Archive for the ‘Fruit Desserts’ Category

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Applesauce Baked in the Oven from the Barefoot Contessa

December 12, 2013

I saw this applesauce on an episode of the Barefoot Contessa, and it went on my “make it soon” list. I did make it soon, and I’m glad I did. This recipe is a keeper!

applesauce

There’s some peeling and coring to be done, but this is easy to make. Lemon and orange zest and juice add a citrus zip to the apples, brown sugar, butter, cinnamon, and allspice. Some red apple peel is included to add some color during baking. All the ingredients go into an oven-proof, covered pot and it bakes for 1 1/2 hours. And oh, the aroma while it’s baking – it put me in the holiday mood!

My friend Michele from Veggie Num Nums has been baking some recipes with me; be sure to stop by her blog – she added rum to her applesauce!

Recipe notes:

  • You can find the recipe here on the Food Network website.
  • I made half a batch, and used both Granny Smith and Macintosh apples.
  • I put in long pieces of peel, but after cooking, they broke down and were difficult to remove. Not a big deal, though, it was very soft and I don’t mind a little peel.
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Frozen Bananas with Magic Shell

November 18, 2013

Magic Shell, the ice cream topping that hardens when poured onto ice cream, is a blast from my past. When I discovered that you can make it with chocolate chips and coconut oil, I was thrilled. And then, America’s Test Kitchen improved on the recipe by adding vanilla, espresso powder, cocoa powder, salt, and vanilla. Perfection! It’s super-chocolatey, hardens beautifully, and isn’t waxy.

Of course it’s great on ice cream. But what happens when you run out of ice cream? Well, you can put it on frozen bananas!

I got on a roll making chocolate-dipped frozen bananas when I saw this post on Sugar Hero. I made her version of the bananas a few times; toasted coconut is my favorite topping. Then one day I ended up with some leftover magic shell and no ice cream and wondered how it would work on a frozen banana. It worked quite well, thank you!

Chocolate-dipped frozen banana

Here’s how:

  • Peel bananas, cut in half horizontally, and insert a stick in each piece (I couldn’t find old-fashioned popsicle sticks, so I used cookie sticks). Wrap in waxed paper, seal in a plastic bag, and freeze a few hours or overnight.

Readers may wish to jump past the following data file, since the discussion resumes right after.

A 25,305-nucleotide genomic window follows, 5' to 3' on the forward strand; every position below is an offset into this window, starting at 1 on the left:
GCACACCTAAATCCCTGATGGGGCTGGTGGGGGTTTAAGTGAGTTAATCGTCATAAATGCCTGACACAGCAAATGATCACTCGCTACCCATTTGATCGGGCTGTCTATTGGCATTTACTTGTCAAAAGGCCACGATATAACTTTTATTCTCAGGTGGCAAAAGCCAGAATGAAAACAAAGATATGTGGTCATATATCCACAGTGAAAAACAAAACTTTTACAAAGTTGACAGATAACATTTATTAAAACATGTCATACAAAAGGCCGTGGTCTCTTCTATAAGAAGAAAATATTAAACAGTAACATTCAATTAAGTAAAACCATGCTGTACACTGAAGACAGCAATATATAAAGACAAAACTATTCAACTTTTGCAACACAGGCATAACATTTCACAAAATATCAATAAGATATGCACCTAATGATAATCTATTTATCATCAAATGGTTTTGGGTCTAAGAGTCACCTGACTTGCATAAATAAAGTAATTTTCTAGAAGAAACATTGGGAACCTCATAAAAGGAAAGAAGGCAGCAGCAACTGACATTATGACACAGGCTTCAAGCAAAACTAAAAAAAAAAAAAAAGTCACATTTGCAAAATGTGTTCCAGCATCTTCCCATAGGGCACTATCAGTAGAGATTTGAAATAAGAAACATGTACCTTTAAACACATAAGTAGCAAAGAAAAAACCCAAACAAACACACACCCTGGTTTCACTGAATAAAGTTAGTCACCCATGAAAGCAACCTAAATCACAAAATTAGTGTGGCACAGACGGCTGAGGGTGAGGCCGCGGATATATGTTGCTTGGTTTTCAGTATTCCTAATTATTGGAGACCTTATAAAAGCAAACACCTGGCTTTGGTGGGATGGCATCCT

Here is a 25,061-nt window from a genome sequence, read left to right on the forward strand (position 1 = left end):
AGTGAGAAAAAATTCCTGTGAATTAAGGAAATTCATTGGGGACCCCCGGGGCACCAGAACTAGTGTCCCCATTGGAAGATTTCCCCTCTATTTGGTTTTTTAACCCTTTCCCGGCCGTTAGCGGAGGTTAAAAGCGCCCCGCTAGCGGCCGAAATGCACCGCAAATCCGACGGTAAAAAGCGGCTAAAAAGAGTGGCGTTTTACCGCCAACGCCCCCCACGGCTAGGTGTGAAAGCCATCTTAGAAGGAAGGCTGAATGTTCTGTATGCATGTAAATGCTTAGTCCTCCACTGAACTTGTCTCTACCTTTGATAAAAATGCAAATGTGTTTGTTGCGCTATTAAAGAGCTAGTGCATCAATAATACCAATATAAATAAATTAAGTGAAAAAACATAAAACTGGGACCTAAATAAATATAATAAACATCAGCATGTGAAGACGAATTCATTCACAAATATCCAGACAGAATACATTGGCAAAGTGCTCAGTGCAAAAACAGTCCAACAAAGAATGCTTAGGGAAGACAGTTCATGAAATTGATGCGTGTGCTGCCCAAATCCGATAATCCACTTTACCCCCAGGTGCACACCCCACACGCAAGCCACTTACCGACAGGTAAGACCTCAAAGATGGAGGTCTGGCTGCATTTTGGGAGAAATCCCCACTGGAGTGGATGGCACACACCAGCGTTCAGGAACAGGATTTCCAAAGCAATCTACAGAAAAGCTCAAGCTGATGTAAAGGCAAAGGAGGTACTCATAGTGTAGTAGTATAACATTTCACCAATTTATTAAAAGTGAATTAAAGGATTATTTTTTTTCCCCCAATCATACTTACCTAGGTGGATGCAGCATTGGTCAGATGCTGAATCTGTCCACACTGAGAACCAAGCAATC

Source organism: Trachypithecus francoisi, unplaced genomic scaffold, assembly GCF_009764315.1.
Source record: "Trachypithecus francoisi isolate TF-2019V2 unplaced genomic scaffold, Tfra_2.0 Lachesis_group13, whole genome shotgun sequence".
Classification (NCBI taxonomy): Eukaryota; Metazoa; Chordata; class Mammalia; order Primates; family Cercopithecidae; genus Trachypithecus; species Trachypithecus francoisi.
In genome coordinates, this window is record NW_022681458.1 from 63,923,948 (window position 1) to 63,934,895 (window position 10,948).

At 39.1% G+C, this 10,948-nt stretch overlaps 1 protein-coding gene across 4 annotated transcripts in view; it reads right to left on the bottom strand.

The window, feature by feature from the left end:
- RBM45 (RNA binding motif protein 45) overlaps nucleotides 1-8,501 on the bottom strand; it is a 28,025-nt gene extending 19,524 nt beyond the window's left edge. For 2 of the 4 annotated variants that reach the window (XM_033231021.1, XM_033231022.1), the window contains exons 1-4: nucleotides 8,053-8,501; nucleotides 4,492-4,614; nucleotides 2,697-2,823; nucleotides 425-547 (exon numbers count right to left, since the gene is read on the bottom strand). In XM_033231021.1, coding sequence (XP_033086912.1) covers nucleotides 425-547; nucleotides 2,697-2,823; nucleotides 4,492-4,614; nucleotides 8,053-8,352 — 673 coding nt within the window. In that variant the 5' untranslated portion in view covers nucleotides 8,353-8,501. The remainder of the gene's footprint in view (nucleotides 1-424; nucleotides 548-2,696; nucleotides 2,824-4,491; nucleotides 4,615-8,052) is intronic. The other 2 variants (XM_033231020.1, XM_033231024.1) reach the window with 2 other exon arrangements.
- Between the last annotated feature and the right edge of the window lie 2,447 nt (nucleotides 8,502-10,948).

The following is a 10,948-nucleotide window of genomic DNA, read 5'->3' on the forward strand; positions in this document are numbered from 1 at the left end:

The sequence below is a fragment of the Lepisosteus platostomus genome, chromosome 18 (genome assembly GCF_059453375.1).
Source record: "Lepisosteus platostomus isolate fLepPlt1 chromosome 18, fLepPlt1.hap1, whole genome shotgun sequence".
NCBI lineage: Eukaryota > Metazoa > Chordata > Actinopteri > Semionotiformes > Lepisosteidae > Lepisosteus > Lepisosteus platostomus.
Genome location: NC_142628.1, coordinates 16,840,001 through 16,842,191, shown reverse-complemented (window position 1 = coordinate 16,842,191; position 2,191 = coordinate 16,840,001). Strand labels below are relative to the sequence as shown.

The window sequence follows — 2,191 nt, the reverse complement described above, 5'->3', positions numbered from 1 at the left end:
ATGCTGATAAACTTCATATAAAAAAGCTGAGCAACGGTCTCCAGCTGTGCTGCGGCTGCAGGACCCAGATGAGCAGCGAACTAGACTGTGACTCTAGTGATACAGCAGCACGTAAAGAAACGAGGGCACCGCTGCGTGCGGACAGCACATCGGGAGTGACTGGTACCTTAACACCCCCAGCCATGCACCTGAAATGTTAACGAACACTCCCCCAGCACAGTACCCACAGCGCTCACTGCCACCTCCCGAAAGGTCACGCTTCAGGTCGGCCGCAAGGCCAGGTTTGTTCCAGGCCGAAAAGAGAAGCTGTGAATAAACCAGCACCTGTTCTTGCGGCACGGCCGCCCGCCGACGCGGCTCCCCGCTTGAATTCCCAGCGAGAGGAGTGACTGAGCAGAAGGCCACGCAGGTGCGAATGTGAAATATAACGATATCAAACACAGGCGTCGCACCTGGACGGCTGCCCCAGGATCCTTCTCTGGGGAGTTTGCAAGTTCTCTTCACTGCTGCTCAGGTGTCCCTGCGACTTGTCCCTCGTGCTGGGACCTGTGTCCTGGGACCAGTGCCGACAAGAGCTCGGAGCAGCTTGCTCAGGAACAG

• Make the magic shell topping ahead of time so that it has time to cool to room temperature. I highly recommend America’s Test Kitchen’s recipe (you’ll need to scroll down a bit to get to the section titled Chocolate Ice Cream Shell.)
  • Remove bananas from the freezer and unwrap. Using a large spoon, spoon the magic shell over the banana. It hardens right away, so work quickly to evenly coat the banana. And, since it does harden so quickly, if you want to sprinkle it with any toppings, you’ll need to work incredibly fast – I recommend having a helper so one set of hands can do the coating and the other set can do the sprinkling.
  • Wait until the chocolate is completely hardened before setting the banana down. Serve immediately.
  • Note: I usually pop several bananas in the freezer at once and then pull out a couple at a time to dip and serve. I’ve left the undipped bananas in the freezer for several days with no problems.
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TwD Baking with Julia: French Apple Tart

January 22, 2013

I was all in for the French Apple Tart that the Tuesdays with Dorie group made this week. A few months ago, I saw the episode of Baking with Julia when Leslie Mackie made this tart, and I wrote a note in my book that said “looks really good.” And it was!

French Apple Tart

The apples didn’t get very brown, but they were tender and tasty.

There are a number of components in this recipe, so I split the tasks over two days, starting the crust and making the filling on day one, and finishing it off on day two.

Crust: The crust is a pie dough made with a combination of butter and vegetable shortening. Pie crust makes me nervous! I had no idea if it was any good, so I took the scraps, sprinkled them with cinnamon sugar, and baked them. I took a bite and high-fived myself – the crust was flaky and delicious!

Flaky Pie Crust

Flaky pie crust scrap